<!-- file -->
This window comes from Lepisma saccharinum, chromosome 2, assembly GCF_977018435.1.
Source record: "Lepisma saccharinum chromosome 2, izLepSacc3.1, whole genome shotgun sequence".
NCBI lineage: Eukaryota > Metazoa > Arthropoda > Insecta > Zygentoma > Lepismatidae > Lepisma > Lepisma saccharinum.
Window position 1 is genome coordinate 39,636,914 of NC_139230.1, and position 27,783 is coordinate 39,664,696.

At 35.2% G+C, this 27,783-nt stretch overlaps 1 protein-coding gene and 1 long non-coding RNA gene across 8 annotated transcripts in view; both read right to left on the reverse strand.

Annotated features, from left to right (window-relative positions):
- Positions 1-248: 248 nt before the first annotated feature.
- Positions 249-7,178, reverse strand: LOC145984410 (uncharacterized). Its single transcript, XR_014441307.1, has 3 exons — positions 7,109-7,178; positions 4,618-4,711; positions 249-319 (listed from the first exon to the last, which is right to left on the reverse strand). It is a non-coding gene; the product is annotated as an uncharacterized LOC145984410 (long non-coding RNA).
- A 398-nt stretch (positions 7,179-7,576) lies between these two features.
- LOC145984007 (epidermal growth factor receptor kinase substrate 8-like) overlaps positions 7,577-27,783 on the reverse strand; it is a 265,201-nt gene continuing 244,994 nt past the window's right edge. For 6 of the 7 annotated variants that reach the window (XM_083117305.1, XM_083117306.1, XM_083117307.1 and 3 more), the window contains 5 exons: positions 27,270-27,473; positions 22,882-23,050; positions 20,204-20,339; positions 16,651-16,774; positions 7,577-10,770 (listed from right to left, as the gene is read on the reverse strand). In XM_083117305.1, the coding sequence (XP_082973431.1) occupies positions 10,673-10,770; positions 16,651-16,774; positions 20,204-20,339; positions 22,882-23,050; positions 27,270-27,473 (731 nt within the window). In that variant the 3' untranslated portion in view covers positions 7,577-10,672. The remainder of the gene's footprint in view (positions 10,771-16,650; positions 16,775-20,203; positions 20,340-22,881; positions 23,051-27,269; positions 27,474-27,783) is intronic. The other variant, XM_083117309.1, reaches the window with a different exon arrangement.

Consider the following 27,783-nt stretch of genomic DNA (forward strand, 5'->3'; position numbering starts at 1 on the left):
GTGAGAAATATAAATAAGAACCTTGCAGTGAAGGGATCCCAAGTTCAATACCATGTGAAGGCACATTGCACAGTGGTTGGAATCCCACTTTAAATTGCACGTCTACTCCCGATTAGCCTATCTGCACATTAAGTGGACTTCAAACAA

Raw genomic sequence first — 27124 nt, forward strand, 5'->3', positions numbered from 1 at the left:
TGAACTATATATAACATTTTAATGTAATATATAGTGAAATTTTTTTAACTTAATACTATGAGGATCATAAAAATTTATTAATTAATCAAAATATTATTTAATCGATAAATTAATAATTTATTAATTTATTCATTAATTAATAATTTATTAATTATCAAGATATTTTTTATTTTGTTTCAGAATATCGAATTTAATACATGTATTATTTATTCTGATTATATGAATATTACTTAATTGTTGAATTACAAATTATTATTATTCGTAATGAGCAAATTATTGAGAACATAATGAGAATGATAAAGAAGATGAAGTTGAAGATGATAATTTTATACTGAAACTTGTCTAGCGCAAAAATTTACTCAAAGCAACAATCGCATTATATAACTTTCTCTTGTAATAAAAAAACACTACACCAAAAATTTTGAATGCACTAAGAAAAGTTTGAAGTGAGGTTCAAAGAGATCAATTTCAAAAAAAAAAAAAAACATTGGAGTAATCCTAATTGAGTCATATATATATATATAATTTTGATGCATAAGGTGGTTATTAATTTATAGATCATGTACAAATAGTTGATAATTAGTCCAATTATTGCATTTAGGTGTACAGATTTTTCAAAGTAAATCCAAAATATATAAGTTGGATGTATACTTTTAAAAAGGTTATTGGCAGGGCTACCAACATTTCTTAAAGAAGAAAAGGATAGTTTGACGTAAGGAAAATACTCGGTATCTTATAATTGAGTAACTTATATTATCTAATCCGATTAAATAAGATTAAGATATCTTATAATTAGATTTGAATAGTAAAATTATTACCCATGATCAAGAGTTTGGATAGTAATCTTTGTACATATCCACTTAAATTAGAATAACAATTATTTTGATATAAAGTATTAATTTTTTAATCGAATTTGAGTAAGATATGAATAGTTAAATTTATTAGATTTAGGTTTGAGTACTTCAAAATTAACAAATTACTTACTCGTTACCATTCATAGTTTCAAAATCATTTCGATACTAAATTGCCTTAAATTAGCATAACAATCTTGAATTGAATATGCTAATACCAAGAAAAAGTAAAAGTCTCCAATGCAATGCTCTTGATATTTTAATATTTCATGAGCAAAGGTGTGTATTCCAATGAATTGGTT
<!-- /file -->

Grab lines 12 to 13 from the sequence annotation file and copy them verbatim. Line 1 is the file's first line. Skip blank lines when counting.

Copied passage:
GTGAGAAATATAAATAAGAACCTTGCAGTGAAGGGATCCCAAGTTCAATACCATGTGAAGGCACATTGCACAGTGGTTGGAATCCCACTTTAAATTGCACGTCTACTCCCGATTAGCCTATCTGCACATTAAGTGGACTTCAAACAA

Raw genomic sequence first — 27124 nt, forward strand, 5'->3', positions numbered from 1 at the left: